The Saga of Peter Rugg

I’ve posted a note over on Dark Tales Sleuth about “Peter Rugg, the Missing Man” (1824), a landlocked New England version of the Flying Dutchman story.

PeterRugg1

This “cursed traveller” tale, about a man doomed to ride forever in search of his home in Boston, evidently caused quite an impression on readers. Like the Angels of Mons or the so-called Legend of the Three Crowns of East Anglia, Peter Rugg crossed over from fiction into the status of “authentic” regional legend.

“Peter Rugg” (and its author, William Austin) are said to have made an impression on a young Nathaniel Hawthorne, who shared Austin’s taste in New England supernatural tales. Hawthorne eventually included Peter Rugg as a character in his allegory “A Virtuoso’s Collection” (which is how I ended up reading and annotating the story not too long ago).

The Peter Rugg saga actually has two parts: “Peter Rugg, the Missing Man,” and “Further Account of Peter Rugg.” You can find a link to both stories together in the above post, as well as links to a few other interesting supernatural short stories by William Austin.

Check it out!


Illustrations from the John W. Luce & Co. edition of Peter Rugg The Missing Man (1910). This is a really pretty edition of the entire Peter Rugg saga as one volume, found at The Internet Archive.

Early Translation of The Necromancer on Ex-Classics

A few months back on my Dark Tales Sleuth site, I wrote about The Necromancer; or the Tale of the Black Forest, which was one of the seven “horrid novels” mentioned in Jane Austin’s Northanger Abbey. The Necromancer is a 1794 translation of the German gothic novel Der Geisterbanner (1792), by “Lorenz Flammenberg” (Karl Friedrich Kahlert).

In my Dark Tales Sleuth post I wrote about having traced down an even earlier (1793) translation of the first half of Der Geisterbanner, by “T. Dutton.” In the post, I pointed to a convenient (but later — 1825) place to read it.

Now The Ex-Classics Website has posted T. Dutton’s translation, taken from the original publication sources, along with the translator’s original footnotes! So you can read this version of The Necromancer (Part I) as it was originally published.

Check it out.


Illustration from The Ex-Classics Website; I believe it’s taken from The Astrologer of the Nineteenth Century (1825), where this story was republished.

A Ghost Story and a Fairy Tale

There’s no real theme to this post; I’m just tying up some loose ends I’d forgotten about. Specifically, a couple of posts to Ephemera that I never boosted here.

866px Horla Apparition

First is a translation that I posted last October of a ghost story, of sorts, by Emilia Pardo Bazán. This is an interesting and ambiguous tale: is the protagonist mad, or possessed? It reminds me a little bit of The Horla, and also a little bit of “The Yellow Wallpaper.” See what you think.

Second is a version of the Snow White fairy tale, in verse, by Aleksandr Pushkin, called (in this version) “The Tale of the Dead Princess and the Seven Knights” (1833). It’s a mix of the traditional Snow White narrative (Aarne-Thompson-Uther tale type 709), with a little bit of “East O’the Sun, West O’the Moon” (Aarne-Thompson-Uther 425 I think? — only in reverse).

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The Dream House: From Fireside Tale to Fiction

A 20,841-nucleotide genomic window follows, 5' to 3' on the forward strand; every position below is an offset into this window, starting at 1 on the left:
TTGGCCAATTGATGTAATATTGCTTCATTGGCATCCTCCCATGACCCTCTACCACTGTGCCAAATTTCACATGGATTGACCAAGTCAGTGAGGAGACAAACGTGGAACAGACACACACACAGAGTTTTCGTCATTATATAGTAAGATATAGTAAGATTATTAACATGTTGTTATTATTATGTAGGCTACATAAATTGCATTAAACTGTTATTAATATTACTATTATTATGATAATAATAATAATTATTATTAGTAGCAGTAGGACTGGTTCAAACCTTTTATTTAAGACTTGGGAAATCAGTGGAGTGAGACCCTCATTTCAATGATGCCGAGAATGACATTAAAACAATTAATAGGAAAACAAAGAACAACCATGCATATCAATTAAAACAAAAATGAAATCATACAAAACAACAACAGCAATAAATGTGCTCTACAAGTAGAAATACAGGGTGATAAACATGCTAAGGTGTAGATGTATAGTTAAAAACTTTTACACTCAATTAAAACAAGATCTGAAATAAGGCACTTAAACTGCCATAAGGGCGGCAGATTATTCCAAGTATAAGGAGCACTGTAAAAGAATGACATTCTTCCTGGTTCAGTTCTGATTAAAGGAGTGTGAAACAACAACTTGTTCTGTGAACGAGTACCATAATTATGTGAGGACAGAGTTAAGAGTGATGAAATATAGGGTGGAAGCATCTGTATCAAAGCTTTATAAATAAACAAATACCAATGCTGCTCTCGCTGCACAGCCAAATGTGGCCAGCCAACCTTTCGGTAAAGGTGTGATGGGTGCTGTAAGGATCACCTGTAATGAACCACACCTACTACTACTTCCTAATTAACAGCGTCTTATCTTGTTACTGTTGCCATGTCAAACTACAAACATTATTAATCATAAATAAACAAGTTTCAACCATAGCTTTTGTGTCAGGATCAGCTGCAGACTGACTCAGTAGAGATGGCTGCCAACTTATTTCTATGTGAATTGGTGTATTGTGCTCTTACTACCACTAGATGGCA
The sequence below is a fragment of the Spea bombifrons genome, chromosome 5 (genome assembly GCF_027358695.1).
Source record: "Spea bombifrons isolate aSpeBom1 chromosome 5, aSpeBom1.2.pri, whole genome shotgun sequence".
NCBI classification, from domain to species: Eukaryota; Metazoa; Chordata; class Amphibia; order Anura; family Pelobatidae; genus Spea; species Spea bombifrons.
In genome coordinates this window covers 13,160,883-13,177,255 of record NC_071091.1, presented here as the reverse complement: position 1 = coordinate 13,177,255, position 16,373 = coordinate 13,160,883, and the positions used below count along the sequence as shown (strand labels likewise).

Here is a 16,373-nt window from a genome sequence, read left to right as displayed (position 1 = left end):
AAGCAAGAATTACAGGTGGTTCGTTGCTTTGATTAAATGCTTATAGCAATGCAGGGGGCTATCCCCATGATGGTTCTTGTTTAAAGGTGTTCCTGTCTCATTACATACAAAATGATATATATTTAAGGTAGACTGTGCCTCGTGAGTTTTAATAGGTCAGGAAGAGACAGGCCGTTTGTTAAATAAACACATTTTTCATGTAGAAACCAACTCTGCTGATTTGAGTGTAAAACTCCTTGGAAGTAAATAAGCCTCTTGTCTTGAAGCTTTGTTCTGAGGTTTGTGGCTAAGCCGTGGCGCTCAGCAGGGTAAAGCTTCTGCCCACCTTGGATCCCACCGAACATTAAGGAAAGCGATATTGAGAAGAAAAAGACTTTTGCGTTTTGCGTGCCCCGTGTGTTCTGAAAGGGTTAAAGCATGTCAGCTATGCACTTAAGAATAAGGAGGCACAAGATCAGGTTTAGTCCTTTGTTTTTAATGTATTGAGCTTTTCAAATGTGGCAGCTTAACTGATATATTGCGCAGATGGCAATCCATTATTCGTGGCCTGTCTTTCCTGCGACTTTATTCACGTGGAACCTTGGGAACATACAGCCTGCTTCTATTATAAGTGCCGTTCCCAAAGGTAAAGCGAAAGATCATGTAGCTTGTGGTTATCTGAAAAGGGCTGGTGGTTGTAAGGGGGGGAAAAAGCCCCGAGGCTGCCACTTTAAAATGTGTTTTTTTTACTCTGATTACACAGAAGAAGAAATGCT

Augustus John Cuthbert Hare (1834-1903) was an English writer who wrote mostly, it seems, about his travels and his family. Why he thought anyone would be interested in his six volume autobiography (The Story of my Life), I don’t know; but from it, we do learn that he had a lot of friends who liked to tell ghost stories. And Hare wrote them down.

John Augustus Cuthbert Hare
Augustus Hare (1834-1903). Source: Wikimedia

In that roundabout way that happens while doing research for a potential post, I found myself browsing the last three volumes of The Story of my Life. And I came upon an oddly familiar story, one that Hare records from a “Miss Broke,” the niece of the Gurdons, a family that Hare is staying with in Suffolk.

A woman living in Ireland begins having frequent dreams of “the most enchanting house I ever saw”—detailed dreams, about walking through all the rooms of the house, its garden and conservatory. Eventually the family decides to leave Ireland and move to England, and they proceed to search for a house in the vicinity of London. During their search, they learn of a house near Hampshire.
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A Ghost Story from C. G. Jung

I recently spent an evening listening to Andreas Sommer’s three-part YouTube series, Poltergeist Phenomena and the History of Science. The series is based on an early post from Sommer’s Forbidden Histories blog, “The Naturalization of the ‘Poltergeist‘” (the linked article also posts to the YouTube videos). Really interesting article and video series; I recommend it.

Carl Jung (1875-1961)
Carl Gustav Jung (1875-1961). Source: Wikimedia

One of the things Andreas mentions in passing (in Part 3, if I remember correctly) is the real-life haunted house experience of noted psychoanalyst Carl Jung. Jung eventually wrote about this experience as a chapter of Spuk. Irrglaube oder Wahrglaube? (Hauntings. False Belief or True?), a 1950 collection of case studies of hauntings and poltergeists edited by the zoologist and researcher of paranormal phenomena Fanny Moser.

Jung had this experience in the summer of 1920, when he was in England to give a series of lectures. His host, “Dr. X,” arranged for Jung (and himself) to spend weekdays in London for the lectures, and weekends in the country at “a charming cottage” that rented for “a ridiculously low price.”

No regular reader of ghost stories will be at all surprised at what happens next.

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Eastern Vampires and Other Things

Someone said to me the other day, “It’s too bad ghost story (Winter Tales) season is over.” It’s always great to hear that someone enjoys what I post! So here’s another story (and a mini film review). Arjan, this post is for you.

In case any other readers are feeling ghost story withdrawal, here’s where I remind you that all my Dark Tales Sleuth posts also link to a copy of the (usually supernatural) story/stories that I’m discussing, either at the Internet Archive or to a PDF I’ve transcribed myself. And most of my posts to Ephemera are ghost stories, too. Whenever I post to one of those blogs, I eventually post about it here, too, so if you follow Multo, you’ll be up to date on all my blogs.